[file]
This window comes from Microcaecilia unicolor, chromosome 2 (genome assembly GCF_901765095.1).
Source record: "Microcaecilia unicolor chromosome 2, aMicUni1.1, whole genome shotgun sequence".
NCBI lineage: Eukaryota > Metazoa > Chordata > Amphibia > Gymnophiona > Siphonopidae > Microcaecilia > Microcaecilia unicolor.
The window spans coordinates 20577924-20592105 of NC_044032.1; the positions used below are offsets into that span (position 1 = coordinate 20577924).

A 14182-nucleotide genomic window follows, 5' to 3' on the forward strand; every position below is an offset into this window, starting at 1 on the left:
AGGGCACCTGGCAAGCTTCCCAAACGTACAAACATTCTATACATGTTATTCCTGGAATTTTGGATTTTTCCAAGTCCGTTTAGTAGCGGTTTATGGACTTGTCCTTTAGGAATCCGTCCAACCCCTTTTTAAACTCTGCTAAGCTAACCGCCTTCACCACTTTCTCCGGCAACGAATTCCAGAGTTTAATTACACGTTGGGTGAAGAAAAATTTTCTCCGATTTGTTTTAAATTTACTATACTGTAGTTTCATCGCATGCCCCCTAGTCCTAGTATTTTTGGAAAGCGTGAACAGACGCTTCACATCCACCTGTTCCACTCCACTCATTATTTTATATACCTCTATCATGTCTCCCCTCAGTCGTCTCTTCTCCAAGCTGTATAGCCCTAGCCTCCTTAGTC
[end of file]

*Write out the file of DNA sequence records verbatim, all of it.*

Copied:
This window comes from Microcaecilia unicolor, chromosome 2 (genome assembly GCF_901765095.1).
Source record: "Microcaecilia unicolor chromosome 2, aMicUni1.1, whole genome shotgun sequence".
NCBI lineage: Eukaryota > Metazoa > Chordata > Amphibia > Gymnophiona > Siphonopidae > Microcaecilia > Microcaecilia unicolor.
The window spans coordinates 20577924-20592105 of NC_044032.1; the positions used below are offsets into that span (position 1 = coordinate 20577924).

A 14182-nucleotide genomic window follows, 5' to 3' on the forward strand; every position below is an offset into this window, starting at 1 on the left:
AGGGCACCTGGCAAGCTTCCCAAACGTACAAACATTCTATACATGTTATTCCTGGAATTTTGGATTTTTCCAAGTCCGTTTAGTAGCGGTTTATGGACTTGTCCTTTAGGAATCCGTCCAACCCCTTTTTAAACTCTGCTAAGCTAACCGCCTTCACCACTTTCTCCGGCAACGAATTCCAGAGTTTAATTACACGTTGGGTGAAGAAAAATTTTCTCCGATTTGTTTTAAATTTACTATACTGTAGTTTCATCGCATGCCCCCTAGTCCTAGTATTTTTGGAAAGCGTGAACAGACGCTTCACATCCACCTGTTCCACTCCACTCATTATTTTATATACCTCTATCATGTCTCCCCTCAGTCGTCTCTTCTCCAAGCTGTATAGCCCTAGCCTCCTTAGTC